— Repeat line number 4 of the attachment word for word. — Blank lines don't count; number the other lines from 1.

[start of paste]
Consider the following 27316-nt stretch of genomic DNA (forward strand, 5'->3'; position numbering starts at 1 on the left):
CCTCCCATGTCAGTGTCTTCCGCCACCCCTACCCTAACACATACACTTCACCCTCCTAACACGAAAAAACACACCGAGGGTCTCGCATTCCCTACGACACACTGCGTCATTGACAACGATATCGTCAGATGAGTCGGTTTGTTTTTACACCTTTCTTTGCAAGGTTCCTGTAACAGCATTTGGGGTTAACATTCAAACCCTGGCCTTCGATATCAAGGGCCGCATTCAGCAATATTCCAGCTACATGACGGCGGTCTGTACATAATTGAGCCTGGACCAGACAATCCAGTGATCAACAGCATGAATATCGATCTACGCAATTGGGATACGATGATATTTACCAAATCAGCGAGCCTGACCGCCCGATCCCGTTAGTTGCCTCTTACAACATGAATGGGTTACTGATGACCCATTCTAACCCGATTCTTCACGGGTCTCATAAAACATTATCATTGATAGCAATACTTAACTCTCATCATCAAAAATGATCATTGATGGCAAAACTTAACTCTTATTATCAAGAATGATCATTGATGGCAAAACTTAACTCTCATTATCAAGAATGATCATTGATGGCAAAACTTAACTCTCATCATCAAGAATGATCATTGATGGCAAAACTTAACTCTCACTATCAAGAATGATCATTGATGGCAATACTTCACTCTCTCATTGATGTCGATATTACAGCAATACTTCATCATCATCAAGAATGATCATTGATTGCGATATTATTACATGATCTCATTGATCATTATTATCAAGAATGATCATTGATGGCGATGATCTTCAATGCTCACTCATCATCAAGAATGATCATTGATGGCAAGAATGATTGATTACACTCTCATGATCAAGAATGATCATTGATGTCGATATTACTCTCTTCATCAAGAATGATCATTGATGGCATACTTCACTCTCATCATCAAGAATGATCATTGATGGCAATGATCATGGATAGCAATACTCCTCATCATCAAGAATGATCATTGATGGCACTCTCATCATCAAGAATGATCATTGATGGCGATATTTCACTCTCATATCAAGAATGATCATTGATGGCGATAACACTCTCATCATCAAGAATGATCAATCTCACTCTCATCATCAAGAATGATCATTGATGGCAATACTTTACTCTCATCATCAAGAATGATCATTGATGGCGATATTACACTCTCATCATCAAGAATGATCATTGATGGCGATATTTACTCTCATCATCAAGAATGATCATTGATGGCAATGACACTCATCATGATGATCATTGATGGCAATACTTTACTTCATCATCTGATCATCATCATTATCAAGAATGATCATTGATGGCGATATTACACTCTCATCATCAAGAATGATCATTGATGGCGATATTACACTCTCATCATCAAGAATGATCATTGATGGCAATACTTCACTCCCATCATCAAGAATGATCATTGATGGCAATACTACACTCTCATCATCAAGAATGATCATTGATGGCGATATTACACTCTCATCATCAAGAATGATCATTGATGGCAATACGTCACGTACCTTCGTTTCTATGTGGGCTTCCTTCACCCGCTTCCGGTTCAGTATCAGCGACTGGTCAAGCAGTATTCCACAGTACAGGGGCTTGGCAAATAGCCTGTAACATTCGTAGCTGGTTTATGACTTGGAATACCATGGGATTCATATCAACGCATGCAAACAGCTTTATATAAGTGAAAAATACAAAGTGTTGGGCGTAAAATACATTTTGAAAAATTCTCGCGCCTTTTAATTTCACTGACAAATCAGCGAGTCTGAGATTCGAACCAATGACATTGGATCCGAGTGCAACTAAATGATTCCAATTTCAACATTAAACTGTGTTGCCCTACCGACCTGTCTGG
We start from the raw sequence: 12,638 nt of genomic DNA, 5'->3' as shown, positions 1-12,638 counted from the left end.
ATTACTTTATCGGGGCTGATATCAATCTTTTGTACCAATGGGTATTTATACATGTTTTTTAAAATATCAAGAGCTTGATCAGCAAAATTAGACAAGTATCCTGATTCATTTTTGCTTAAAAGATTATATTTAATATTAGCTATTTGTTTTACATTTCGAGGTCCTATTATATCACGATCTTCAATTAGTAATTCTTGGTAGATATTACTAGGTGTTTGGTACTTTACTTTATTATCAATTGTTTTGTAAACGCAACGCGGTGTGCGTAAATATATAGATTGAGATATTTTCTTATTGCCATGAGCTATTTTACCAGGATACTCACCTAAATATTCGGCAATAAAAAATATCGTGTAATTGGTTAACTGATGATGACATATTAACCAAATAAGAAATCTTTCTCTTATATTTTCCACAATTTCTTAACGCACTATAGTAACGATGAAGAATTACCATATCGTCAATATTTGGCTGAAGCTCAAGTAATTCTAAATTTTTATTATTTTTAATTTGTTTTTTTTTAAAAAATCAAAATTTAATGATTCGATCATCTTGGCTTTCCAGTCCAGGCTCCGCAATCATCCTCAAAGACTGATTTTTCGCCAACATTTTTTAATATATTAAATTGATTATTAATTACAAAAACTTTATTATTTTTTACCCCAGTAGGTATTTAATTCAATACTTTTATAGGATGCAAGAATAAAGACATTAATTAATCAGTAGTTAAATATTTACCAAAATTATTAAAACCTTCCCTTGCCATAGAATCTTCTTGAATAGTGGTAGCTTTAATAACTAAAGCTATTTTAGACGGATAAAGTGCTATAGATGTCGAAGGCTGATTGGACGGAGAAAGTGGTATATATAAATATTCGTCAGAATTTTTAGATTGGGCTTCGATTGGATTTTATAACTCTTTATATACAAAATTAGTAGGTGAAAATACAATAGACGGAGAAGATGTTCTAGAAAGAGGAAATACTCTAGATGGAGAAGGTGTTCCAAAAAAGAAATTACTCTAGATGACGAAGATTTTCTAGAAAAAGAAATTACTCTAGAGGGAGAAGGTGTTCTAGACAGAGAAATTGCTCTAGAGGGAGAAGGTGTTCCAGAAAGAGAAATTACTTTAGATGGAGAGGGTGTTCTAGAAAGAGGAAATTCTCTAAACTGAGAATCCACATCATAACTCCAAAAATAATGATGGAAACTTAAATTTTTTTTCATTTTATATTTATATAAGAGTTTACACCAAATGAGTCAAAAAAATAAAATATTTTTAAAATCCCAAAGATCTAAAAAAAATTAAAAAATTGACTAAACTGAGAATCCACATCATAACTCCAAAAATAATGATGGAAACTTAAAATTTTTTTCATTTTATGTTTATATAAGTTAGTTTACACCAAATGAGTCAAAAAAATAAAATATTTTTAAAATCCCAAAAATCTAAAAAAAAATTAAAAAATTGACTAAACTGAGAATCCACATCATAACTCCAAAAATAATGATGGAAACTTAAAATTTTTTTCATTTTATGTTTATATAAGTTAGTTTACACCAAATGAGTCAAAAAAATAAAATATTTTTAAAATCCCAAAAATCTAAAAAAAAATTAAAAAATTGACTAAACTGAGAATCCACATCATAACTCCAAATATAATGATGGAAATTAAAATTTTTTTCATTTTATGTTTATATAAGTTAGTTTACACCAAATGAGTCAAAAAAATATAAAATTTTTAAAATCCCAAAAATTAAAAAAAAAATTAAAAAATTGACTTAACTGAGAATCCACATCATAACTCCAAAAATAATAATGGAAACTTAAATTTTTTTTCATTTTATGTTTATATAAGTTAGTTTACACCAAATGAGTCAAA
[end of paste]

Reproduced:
ATTACTTTATCGGGGCTGATATCAATCTTTTGTACCAATGGGTATTTATACATGTTTTTTAAAATATCAAGAGCTTGATCAGCAAAATTAGACAAGTATCCTGATTCATTTTTGCTTAAAAGATTATATTTAATATTAGCTATTTGTTTTACATTTCGAGGTCCTATTATATCACGATCTTCAATTAGTAATTCTTGGTAGATATTACTAGGTGTTTGGTACTTTACTTTATTATCAATTGTTTTGTAAACGCAACGCGGTGTGCGTAAATATATAGATTGAGATATTTTCTTATTGCCATGAGCTATTTTACCAGGATACTCACCTAAATATTCGGCAATAAAAAATATCGTGTAATTGGTTAACTGATGATGACATATTAACCAAATAAGAAATCTTTCTCTTATATTTTCCACAATTTCTTAACGCACTATAGTAACGATGAAGAATTACCATATCGTCAATATTTGGCTGAAGCTCAAGTAATTCTAAATTTTTATTATTTTTAATTTGTTTTTTTTTAAAAAATCAAAATTTAATGATTCGATCATCTTGGCTTTCCAGTCCAGGCTCCGCAATCATCCTCAAAGACTGATTTTTCGCCAACATTTTTTAATATATTAAATTGATTATTAATTACAAAAACTTTATTATTTTTTACCCCAGTAGGTATTTAATTCAATACTTTTATAGGATGCAAGAATAAAGACATTAATTAATCAGTAGTTAAATATTTACCAAAATTATTAAAACCTTCCCTTGCCATAGAATCTTCTTGAATAGTGGTAGCTTTAATAACTAAAGCTATTTTAGACGGATAAAGTGCTATAGATGTCGAAGGCTGATTGGACGGAGAAAGTGGTATATATAAATATTCGTCAGAATTTTTAGATTGGGCTTCGATTGGATTTTATAACTCTTTATATACAAAATTAGTAGGTGAAAATACAATAGACGGAGAAGATGTTCTAGAAAGAGGAAATACTCTAGATGGAGAAGGTGTTCCAAAAAAGAAATTACTCTAGATGACGAAGATTTTCTAGAAAAAGAAATTACTCTAGAGGGAGAAGGTGTTCTAGACAGAGAAATTGCTCTAGAGGGAGAAGGTGTTCCAGAAAGAGAAATTACTTTAGATGGAGAGGGTGTTCTAGAAAGAGGAAATTCTCTAAACTGAGAATCCACATCATAACTCCAAAAATAATGATGGAAACTTAAATTTTTTTTCATTTTATATTTATATAAGAGTTTACACCAAATGAGTCAAAAAAATAAAATATTTTTAAAATCCCAAAGATCTAAAAAAAATTAAAAAATTGACTAAACTGAGAATCCACATCATAACTCCAAAAATAATGATGGAAACTTAAAATTTTTTTCATTTTATGTTTATATAAGTTAGTTTACACCAAATGAGTCAAAAAAATAAAATATTTTTAAAATCCCAAAAATCTAAAAAAAAATTAAAAAATTGACTAAACTGAGAATCCACATCATAACTCCAAAAATAATGATGGAAACTTAAAATTTTTTTCATTTTATGTTTATATAAGTTAGTTTACACCAAATGAGTCAAAAAAATAAAATATTTTTAAAATCCCAAAAATCTAAAAAAAAATTAAAAAATTGACTAAACTGAGAATCCACATCATAACTCCAAATATAATGATGGAAATTAAAATTTTTTTCATTTTATGTTTATATAAGTTAGTTTACACCAAATGAGTCAAAAAAATATAAAATTTTTAAAATCCCAAAAATTAAAAAAAAAATTAAAAAATTGACTTAACTGAGAATCCACATCATAACTCCAAAAATAATAATGGAAACTTAAATTTTTTTTCATTTTATGTTTATATAAGTTAGTTTACACCAAATGAGTCAAA